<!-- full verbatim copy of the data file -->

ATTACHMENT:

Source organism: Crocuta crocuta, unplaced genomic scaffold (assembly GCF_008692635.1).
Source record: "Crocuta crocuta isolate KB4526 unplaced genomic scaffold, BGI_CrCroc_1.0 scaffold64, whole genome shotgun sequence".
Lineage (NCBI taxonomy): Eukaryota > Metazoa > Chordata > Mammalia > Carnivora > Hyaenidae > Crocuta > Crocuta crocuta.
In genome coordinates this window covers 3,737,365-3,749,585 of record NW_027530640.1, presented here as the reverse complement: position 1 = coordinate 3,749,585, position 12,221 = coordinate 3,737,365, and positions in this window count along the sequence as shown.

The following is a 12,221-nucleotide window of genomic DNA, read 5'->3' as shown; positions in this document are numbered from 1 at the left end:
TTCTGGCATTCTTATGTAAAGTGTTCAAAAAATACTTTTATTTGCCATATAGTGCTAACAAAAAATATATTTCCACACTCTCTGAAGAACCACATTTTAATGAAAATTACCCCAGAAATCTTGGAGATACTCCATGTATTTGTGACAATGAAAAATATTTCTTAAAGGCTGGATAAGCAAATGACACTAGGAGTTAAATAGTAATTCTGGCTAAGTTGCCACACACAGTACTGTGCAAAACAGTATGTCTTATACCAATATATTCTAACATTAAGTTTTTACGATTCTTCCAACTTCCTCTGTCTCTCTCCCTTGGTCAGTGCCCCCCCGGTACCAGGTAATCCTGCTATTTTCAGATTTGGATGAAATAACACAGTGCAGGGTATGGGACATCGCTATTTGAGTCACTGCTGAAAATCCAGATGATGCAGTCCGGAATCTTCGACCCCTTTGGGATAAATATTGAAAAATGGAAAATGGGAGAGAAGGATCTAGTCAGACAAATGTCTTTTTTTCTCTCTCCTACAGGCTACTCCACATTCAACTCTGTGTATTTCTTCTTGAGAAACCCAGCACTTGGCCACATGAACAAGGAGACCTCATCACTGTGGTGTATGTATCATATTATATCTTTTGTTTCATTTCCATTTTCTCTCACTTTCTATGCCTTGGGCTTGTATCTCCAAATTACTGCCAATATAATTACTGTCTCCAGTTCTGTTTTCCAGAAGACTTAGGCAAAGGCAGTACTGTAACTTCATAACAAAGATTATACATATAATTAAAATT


Source organism: Crocuta crocuta, unplaced genomic scaffold (assembly GCF_008692635.1).
Source record: "Crocuta crocuta isolate KB4526 unplaced genomic scaffold, BGI_CrCroc_1.0 scaffold64, whole genome shotgun sequence".
Lineage (NCBI taxonomy): Eukaryota > Metazoa > Chordata > Mammalia > Carnivora > Hyaenidae > Crocuta > Crocuta crocuta.
In genome coordinates this window covers 3,737,365-3,749,585 of record NW_027530640.1, presented here as the reverse complement: position 1 = coordinate 3,749,585, position 12,221 = coordinate 3,737,365, and positions in this window count along the sequence as shown.

The following is a 12,221-nucleotide window of genomic DNA, read 5'->3' as shown; positions in this document are numbered from 1 at the left end:
TTCTGGCATTCTTATGTAAAGTGTTCAAAAAATACTTTTATTTGCCATATAGTGCTAACAAAAAATATATTTCCACACTCTCTGAAGAACCACATTTTAATGAAAATTACCCCAGAAATCTTGGAGATACTCCATGTATTTGTGACAATGAAAAATATTTCTTAAAGGCTGGATAAGCAAATGACACTAGGAGTTAAATAGTAATTCTGGCTAAGTTGCCACACACAGTACTGTGCAAAACAGTATGTCTTATACCAATATATTCTAACATTAAGTTTTTACGATTCTTCCAACTTCCTCTGTCTCTCTCCCTTGGTCAGTGCCCCCCCGGTACCAGGTAATCCTGCTATTTTCAGATTTGGATGAAATAACACAGTGCAGGGTATGGGACATCGCTATTTGAGTCACTGCTGAAAATCCAGATGATGCAGTCCGGAATCTTCGACCCCTTTGGGATAAATATTGAAAAATGGAAAATGGGAGAGAAGGATCTAGTCAGACAAATGTCTTTTTTTCTCTCTCCTACAGGCTACTCCACATTCAACTCTGTGTATTTCTTCTTGAGAAACCCAGCACTTGGCCACATGAACAAGGAGACCTCATCACTGTGGTGTATGTATCATATTATATCTTTTGTTTCATTTCCATTTTCTCTCACTTTCTATGCCTTGGGCTTGTATCTCCAAATTACTGCCAATATAATTACTGTCTCCAGTTCTGTTTTCCAGAAGACTTAGGCAAAGGCAGTACTGTAACTTCATAACAAAGATTATACATATAATTAAAATT